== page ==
We are starting down the path of lobbying for limited prescribing rights for hygienists and therapists. It’s a long journey though, probably about five years. This will be a better solution for us but in the meantime a PGD can bridge this gap.
A. Patient Group Directions (PGDs) are written instructions allowing the sale, supply or administration of specified medicines by named, authorised, registered health professionals, to a pre-defined group of patients needing treatment in an identified clinical situation. Using a PGD is not a form of prescribing. it is a legal document which needs to be drawn up according with the law.
Dental therapists and dental hygienists (not dental nurses) have been recognised ‘registered healthcare professionals’ able to work under a PGD since 2010. The Human Medicines Regulations 2012 details the individuals allowed to work under a PGD in Part 4 of Schedule 16.
In private dental practices/dental organisations when PGDs are written by a non-NHS body and are being used outside the NHS, the practice/organisation is not required to inform local NHS bodies. NHS funding is not available for their implementation (e.g. writing, training, auditing). The private practice/dental organisation is responsible for ensuring that their PGDs are clinically sound, comply with legislation and professional standards, and that governance and audit procedures are in place.
Legislation requires that each dental PGD is approved and signed by :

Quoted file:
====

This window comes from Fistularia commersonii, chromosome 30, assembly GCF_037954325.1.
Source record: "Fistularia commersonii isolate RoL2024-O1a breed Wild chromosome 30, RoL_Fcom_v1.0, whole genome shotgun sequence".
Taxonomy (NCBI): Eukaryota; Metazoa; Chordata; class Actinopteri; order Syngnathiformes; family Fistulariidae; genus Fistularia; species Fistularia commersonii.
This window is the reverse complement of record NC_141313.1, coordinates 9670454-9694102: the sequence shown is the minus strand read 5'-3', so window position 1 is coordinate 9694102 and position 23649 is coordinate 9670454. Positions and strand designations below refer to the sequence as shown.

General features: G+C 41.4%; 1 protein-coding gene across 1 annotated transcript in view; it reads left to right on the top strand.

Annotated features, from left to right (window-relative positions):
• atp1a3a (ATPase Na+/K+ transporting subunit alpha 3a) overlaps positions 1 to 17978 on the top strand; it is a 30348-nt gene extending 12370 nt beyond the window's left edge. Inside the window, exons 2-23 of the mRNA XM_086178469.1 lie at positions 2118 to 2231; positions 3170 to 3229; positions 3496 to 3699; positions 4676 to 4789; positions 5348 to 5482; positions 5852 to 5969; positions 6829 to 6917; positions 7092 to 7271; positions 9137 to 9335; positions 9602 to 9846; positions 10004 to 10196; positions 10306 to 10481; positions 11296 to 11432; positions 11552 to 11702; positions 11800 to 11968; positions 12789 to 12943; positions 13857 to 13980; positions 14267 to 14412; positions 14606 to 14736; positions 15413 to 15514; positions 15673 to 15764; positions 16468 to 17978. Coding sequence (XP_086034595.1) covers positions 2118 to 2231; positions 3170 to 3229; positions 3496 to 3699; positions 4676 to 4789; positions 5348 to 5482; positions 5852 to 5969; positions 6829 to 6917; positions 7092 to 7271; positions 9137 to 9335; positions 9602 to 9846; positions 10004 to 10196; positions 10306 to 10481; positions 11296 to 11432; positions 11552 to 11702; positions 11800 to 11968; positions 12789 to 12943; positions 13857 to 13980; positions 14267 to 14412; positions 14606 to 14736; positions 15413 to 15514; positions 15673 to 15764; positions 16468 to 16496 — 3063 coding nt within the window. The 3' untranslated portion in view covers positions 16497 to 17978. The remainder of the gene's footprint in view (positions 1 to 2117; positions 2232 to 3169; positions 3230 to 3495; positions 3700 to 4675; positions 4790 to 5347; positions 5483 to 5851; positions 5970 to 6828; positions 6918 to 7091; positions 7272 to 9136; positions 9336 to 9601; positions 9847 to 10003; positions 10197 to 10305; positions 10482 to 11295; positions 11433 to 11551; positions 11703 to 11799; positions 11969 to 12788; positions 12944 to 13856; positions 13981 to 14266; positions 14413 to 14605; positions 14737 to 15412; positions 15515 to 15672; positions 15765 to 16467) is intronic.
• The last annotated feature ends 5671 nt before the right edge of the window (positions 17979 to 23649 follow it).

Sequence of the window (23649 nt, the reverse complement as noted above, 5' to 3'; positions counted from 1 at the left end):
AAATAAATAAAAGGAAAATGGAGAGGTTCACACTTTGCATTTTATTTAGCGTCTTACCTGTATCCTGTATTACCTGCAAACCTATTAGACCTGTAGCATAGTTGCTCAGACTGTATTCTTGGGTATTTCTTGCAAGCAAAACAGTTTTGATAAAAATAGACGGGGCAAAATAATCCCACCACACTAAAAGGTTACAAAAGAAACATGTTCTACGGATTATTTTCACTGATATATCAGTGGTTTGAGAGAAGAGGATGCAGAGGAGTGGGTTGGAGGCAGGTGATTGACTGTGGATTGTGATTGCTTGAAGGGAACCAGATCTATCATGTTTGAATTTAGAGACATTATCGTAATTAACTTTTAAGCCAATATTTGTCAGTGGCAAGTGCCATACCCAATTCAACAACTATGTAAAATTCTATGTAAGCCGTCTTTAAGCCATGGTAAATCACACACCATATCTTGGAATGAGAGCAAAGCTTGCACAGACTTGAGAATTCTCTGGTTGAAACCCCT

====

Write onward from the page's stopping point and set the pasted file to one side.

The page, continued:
* Advice on experience and competencies that are expected of PGD signatories can be found in the PGD website Q&As. What experience and competencies are expected of PGD signatories? and responsibilities of signatories of PGDs and also in the NICE PGD guidance, Section 3.7 and Table 2
# From April 2013 Clinical Commissioning Groups, local authorities and the NHS Commissioning Board Area Teams were given the powers required to authorise PGDs. Legislation also put in place transitional arrangements allowing PGDs to remain legal after their original authorising body was abolished.
A. Yes, mandatory CPD began on 1 August 2008. Further details can be found in Continuing Professional Development (CPD).
A. Unfortunately we don’t have a template for treating patients under direct access, we can only offer guidance. The main reason we don’t have a template is that we as a profession will not be treating patients any differently because of Direct Access (DA). We will follow the same procedures we always did. Each patient will have medical history updated, consent given, etc. just the same as we would have prior to 1/5/13.
Our former President Julie Rosse wrote and published some guidance. It was sent out with Dental Health. There have been a few minor changes since then which are discussed on the website documents - see Guidance Notes section of the website to download a copy.
These are essentially the same regulations that we had to adhere to prior to DA. The only real differences between now and before DA are that you:
The GDC have recommended that patients are made aware of your scope of practice and how to book appointments via your practice literature, website, Facebook... but it is also an idea to clarify this with your patients again before getting consent.
The key points to remember are:
The anomalies in the NHS contract do not allow for direct access use in the NHS. For the time being direct access is only available in a private capacity.